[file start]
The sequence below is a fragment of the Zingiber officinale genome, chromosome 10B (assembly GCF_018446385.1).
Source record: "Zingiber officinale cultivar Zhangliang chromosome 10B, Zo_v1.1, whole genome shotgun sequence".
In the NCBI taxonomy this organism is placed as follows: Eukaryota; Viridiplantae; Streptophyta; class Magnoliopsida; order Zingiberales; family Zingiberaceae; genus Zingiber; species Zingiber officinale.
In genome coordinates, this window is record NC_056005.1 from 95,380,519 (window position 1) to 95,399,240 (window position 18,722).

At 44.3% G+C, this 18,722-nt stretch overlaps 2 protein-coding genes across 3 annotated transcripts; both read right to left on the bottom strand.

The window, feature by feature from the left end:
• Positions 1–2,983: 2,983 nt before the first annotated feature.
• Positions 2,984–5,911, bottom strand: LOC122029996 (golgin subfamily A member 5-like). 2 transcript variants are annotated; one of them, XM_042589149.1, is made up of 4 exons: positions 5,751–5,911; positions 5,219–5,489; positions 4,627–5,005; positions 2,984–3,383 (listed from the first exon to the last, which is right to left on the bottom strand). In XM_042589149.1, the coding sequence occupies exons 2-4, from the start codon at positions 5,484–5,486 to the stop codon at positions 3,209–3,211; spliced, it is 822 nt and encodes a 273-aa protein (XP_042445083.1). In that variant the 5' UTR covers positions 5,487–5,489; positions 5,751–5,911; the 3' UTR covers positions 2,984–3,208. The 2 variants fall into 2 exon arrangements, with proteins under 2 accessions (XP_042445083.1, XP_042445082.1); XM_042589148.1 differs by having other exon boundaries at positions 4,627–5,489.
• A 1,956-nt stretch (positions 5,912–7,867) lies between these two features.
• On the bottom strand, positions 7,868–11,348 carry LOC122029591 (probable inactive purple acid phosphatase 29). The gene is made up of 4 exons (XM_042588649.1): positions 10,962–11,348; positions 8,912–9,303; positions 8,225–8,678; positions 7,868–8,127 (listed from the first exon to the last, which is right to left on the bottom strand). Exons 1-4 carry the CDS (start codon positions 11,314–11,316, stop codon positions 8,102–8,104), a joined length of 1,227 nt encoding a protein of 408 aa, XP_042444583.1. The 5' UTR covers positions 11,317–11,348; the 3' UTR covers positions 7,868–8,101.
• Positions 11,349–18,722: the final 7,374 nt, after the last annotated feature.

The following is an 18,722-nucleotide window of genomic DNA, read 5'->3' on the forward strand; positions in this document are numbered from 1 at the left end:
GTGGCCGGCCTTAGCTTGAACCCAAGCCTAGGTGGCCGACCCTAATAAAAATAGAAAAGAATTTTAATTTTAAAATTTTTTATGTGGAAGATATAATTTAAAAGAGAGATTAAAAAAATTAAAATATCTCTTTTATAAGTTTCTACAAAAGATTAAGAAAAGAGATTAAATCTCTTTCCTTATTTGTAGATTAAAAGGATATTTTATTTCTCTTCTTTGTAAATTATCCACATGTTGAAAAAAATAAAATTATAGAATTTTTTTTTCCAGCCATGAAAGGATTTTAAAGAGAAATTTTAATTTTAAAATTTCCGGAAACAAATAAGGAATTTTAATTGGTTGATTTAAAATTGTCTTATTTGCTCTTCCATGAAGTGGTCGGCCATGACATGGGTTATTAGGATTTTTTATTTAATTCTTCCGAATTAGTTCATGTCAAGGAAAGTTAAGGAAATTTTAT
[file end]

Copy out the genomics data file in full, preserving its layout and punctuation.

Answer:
The sequence below is a fragment of the Zingiber officinale genome, chromosome 10B (assembly GCF_018446385.1).
Source record: "Zingiber officinale cultivar Zhangliang chromosome 10B, Zo_v1.1, whole genome shotgun sequence".
In the NCBI taxonomy this organism is placed as follows: Eukaryota; Viridiplantae; Streptophyta; class Magnoliopsida; order Zingiberales; family Zingiberaceae; genus Zingiber; species Zingiber officinale.
In genome coordinates, this window is record NC_056005.1 from 95,380,519 (window position 1) to 95,399,240 (window position 18,722).

At 44.3% G+C, this 18,722-nt stretch overlaps 2 protein-coding genes across 3 annotated transcripts; both read right to left on the bottom strand.

The window, feature by feature from the left end:
• Positions 1–2,983: 2,983 nt before the first annotated feature.
• Positions 2,984–5,911, bottom strand: LOC122029996 (golgin subfamily A member 5-like). 2 transcript variants are annotated; one of them, XM_042589149.1, is made up of 4 exons: positions 5,751–5,911; positions 5,219–5,489; positions 4,627–5,005; positions 2,984–3,383 (listed from the first exon to the last, which is right to left on the bottom strand). In XM_042589149.1, the coding sequence occupies exons 2-4, from the start codon at positions 5,484–5,486 to the stop codon at positions 3,209–3,211; spliced, it is 822 nt and encodes a 273-aa protein (XP_042445083.1). In that variant the 5' UTR covers positions 5,487–5,489; positions 5,751–5,911; the 3' UTR covers positions 2,984–3,208. The 2 variants fall into 2 exon arrangements, with proteins under 2 accessions (XP_042445083.1, XP_042445082.1); XM_042589148.1 differs by having other exon boundaries at positions 4,627–5,489.
• A 1,956-nt stretch (positions 5,912–7,867) lies between these two features.
• On the bottom strand, positions 7,868–11,348 carry LOC122029591 (probable inactive purple acid phosphatase 29). The gene is made up of 4 exons (XM_042588649.1): positions 10,962–11,348; positions 8,912–9,303; positions 8,225–8,678; positions 7,868–8,127 (listed from the first exon to the last, which is right to left on the bottom strand). Exons 1-4 carry the CDS (start codon positions 11,314–11,316, stop codon positions 8,102–8,104), a joined length of 1,227 nt encoding a protein of 408 aa, XP_042444583.1. The 5' UTR covers positions 11,317–11,348; the 3' UTR covers positions 7,868–8,101.
• Positions 11,349–18,722: the final 7,374 nt, after the last annotated feature.

The following is an 18,722-nucleotide window of genomic DNA, read 5'->3' on the forward strand; positions in this document are numbered from 1 at the left end:
GTGGCCGGCCTTAGCTTGAACCCAAGCCTAGGTGGCCGACCCTAATAAAAATAGAAAAGAATTTTAATTTTAAAATTTTTTATGTGGAAGATATAATTTAAAAGAGAGATTAAAAAAATTAAAATATCTCTTTTATAAGTTTCTACAAAAGATTAAGAAAAGAGATTAAATCTCTTTCCTTATTTGTAGATTAAAAGGATATTTTATTTCTCTTCTTTGTAAATTATCCACATGTTGAAAAAAATAAAATTATAGAATTTTTTTTTCCAGCCATGAAAGGATTTTAAAGAGAAATTTTAATTTTAAAATTTCCGGAAACAAATAAGGAATTTTAATTGGTTGATTTAAAATTGTCTTATTTGCTCTTCCATGAAGTGGTCGGCCATGACATGGGTTATTAGGATTTTTTATTTAATTCTTCCGAATTAGTTCATGTCAAGGAAAGTTAAGGAAATTTTAT